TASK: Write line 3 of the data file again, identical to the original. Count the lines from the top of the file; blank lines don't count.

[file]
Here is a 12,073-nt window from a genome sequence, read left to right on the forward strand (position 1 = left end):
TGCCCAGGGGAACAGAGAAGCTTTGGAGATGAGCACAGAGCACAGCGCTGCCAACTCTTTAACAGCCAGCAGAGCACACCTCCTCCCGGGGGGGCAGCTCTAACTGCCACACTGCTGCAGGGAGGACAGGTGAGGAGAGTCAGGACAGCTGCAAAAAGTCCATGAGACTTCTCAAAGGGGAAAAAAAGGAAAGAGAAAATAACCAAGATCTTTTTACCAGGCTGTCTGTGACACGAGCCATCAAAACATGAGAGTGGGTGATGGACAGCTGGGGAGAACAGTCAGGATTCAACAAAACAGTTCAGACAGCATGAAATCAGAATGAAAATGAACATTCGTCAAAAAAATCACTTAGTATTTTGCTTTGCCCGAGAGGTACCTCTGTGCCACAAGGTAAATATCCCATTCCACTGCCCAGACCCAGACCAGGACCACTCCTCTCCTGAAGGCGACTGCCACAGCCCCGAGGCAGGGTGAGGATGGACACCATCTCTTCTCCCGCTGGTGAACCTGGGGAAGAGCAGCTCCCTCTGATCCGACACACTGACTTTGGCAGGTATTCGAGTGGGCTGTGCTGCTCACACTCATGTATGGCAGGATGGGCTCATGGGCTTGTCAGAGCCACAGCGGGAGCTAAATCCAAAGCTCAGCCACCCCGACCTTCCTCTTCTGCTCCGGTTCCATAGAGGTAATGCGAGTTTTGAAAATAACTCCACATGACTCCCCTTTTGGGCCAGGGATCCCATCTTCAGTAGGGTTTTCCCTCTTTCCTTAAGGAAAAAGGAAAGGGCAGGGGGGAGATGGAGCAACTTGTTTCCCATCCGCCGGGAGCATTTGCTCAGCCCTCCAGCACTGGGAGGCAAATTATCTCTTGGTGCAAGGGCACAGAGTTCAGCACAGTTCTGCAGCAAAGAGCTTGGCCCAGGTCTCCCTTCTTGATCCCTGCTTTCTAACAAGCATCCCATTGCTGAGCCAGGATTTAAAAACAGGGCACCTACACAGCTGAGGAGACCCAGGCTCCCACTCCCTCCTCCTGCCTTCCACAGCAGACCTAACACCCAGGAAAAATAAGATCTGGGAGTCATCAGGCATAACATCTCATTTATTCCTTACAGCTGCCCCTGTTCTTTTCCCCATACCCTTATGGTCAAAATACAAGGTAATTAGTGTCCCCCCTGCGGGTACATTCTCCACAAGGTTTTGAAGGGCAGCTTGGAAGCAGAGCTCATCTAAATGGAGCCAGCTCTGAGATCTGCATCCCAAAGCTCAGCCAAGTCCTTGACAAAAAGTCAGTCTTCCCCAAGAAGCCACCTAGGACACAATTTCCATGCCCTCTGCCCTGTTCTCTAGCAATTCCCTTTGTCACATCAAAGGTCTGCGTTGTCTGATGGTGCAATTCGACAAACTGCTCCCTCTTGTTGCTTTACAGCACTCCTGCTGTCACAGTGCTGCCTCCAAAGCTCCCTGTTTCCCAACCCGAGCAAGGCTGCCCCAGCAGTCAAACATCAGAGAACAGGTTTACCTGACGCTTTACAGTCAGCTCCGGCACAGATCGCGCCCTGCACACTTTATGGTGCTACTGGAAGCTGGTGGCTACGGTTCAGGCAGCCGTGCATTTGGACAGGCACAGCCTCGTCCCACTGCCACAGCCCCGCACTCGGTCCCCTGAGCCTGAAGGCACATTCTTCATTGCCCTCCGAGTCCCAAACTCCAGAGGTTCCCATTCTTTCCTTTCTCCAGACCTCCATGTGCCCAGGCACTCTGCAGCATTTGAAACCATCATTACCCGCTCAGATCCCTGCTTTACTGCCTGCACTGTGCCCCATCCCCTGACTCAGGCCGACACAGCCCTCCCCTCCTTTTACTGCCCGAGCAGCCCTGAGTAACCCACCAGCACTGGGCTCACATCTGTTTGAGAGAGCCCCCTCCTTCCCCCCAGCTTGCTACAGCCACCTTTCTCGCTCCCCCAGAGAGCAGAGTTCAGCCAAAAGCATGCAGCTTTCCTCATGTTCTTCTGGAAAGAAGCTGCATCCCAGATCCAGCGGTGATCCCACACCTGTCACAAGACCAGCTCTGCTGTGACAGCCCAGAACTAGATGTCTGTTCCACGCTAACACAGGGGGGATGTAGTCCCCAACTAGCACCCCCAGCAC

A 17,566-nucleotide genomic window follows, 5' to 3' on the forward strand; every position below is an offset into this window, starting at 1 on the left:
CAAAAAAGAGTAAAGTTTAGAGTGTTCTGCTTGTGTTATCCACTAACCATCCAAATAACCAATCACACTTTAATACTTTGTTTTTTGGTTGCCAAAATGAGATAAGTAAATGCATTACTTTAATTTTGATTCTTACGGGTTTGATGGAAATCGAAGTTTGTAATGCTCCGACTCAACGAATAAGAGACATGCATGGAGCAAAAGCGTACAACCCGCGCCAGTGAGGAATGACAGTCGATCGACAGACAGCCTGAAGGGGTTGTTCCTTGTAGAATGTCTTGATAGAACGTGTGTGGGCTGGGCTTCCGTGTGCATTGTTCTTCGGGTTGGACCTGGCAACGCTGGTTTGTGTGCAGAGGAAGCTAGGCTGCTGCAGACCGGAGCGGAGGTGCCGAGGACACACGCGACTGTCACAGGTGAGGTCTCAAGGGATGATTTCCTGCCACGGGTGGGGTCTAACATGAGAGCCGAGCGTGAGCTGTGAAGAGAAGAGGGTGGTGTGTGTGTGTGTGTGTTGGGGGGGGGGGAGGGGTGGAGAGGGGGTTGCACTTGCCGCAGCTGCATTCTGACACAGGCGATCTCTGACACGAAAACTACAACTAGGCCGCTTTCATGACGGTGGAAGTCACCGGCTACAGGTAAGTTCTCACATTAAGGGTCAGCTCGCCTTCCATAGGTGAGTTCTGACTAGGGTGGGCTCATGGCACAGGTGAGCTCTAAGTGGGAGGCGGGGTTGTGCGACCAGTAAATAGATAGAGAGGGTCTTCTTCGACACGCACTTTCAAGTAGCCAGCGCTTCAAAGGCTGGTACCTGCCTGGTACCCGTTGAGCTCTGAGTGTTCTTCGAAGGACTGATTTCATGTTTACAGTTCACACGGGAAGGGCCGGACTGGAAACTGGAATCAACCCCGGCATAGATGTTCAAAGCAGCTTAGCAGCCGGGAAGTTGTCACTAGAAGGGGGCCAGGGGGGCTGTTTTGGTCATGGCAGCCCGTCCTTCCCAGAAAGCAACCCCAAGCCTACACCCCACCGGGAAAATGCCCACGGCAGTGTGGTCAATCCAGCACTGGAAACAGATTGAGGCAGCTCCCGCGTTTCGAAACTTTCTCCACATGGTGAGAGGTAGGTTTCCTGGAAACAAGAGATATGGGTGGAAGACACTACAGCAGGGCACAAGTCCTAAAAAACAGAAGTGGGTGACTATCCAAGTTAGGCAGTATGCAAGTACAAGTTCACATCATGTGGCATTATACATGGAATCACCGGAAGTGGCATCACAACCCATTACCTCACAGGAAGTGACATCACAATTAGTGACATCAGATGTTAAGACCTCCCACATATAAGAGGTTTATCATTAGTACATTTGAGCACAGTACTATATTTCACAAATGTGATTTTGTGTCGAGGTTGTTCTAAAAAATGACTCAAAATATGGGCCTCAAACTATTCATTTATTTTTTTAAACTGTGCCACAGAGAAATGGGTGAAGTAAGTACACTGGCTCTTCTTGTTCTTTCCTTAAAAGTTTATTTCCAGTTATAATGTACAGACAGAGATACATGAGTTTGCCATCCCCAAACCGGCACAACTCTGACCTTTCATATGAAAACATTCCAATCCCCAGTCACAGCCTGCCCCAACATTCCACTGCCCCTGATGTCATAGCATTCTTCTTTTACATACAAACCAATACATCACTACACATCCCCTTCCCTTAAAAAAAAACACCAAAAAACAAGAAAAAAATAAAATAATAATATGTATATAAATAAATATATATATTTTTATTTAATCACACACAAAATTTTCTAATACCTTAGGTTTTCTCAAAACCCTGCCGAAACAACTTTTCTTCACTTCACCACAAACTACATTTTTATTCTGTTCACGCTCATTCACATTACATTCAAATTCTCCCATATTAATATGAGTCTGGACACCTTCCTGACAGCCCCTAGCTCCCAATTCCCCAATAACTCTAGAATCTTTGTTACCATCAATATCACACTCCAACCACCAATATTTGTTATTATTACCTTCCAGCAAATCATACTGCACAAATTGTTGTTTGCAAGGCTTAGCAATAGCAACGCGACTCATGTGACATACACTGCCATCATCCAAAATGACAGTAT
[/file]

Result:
A 17,566-nucleotide genomic window follows, 5' to 3' on the forward strand; every position below is an offset into this window, starting at 1 on the left: